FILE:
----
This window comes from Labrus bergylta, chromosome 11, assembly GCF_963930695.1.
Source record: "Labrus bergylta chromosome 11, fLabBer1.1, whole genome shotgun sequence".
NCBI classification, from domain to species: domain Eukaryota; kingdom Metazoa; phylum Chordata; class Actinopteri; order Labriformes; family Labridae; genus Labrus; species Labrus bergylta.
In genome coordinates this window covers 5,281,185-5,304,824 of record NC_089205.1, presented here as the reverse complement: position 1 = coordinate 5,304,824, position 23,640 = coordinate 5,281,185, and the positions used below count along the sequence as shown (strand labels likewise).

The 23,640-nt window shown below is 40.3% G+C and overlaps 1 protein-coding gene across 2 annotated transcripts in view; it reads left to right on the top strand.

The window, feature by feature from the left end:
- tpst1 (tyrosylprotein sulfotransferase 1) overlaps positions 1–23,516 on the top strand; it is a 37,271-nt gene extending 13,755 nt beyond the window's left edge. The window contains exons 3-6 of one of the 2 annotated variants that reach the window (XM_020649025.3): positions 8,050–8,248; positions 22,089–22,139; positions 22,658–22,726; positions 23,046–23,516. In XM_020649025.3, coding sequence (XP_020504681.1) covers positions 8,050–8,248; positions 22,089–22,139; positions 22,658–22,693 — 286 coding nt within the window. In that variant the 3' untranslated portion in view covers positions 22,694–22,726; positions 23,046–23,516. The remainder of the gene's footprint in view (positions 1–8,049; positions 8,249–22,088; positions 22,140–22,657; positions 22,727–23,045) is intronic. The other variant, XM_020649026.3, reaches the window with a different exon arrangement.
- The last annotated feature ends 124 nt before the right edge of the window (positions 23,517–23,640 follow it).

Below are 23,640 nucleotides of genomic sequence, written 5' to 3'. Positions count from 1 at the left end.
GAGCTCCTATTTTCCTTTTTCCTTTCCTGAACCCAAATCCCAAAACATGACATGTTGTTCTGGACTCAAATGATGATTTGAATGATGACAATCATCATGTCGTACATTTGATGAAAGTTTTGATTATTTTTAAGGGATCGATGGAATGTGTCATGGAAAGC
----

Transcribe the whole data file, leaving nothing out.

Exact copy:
This window comes from Labrus bergylta, chromosome 11, assembly GCF_963930695.1.
Source record: "Labrus bergylta chromosome 11, fLabBer1.1, whole genome shotgun sequence".
NCBI classification, from domain to species: domain Eukaryota; kingdom Metazoa; phylum Chordata; class Actinopteri; order Labriformes; family Labridae; genus Labrus; species Labrus bergylta.
In genome coordinates this window covers 5,281,185-5,304,824 of record NC_089205.1, presented here as the reverse complement: position 1 = coordinate 5,304,824, position 23,640 = coordinate 5,281,185, and the positions used below count along the sequence as shown (strand labels likewise).

The 23,640-nt window shown below is 40.3% G+C and overlaps 1 protein-coding gene across 2 annotated transcripts in view; it reads left to right on the top strand.

The window, feature by feature from the left end:
- tpst1 (tyrosylprotein sulfotransferase 1) overlaps positions 1–23,516 on the top strand; it is a 37,271-nt gene extending 13,755 nt beyond the window's left edge. The window contains exons 3-6 of one of the 2 annotated variants that reach the window (XM_020649025.3): positions 8,050–8,248; positions 22,089–22,139; positions 22,658–22,726; positions 23,046–23,516. In XM_020649025.3, coding sequence (XP_020504681.1) covers positions 8,050–8,248; positions 22,089–22,139; positions 22,658–22,693 — 286 coding nt within the window. In that variant the 3' untranslated portion in view covers positions 22,694–22,726; positions 23,046–23,516. The remainder of the gene's footprint in view (positions 1–8,049; positions 8,249–22,088; positions 22,140–22,657; positions 22,727–23,045) is intronic. The other variant, XM_020649026.3, reaches the window with a different exon arrangement.
- The last annotated feature ends 124 nt before the right edge of the window (positions 23,517–23,640 follow it).

Below are 23,640 nucleotides of genomic sequence, written 5' to 3'. Positions count from 1 at the left end.
GAGCTCCTATTTTCCTTTTTCCTTTCCTGAACCCAAATCCCAAAACATGACATGTTGTTCTGGACTCAAATGATGATTTGAATGATGACAATCATCATGTCGTACATTTGATGAAAGTTTTGATTATTTTTAAGGGATCGATGGAATGTGTCATGGAAAGC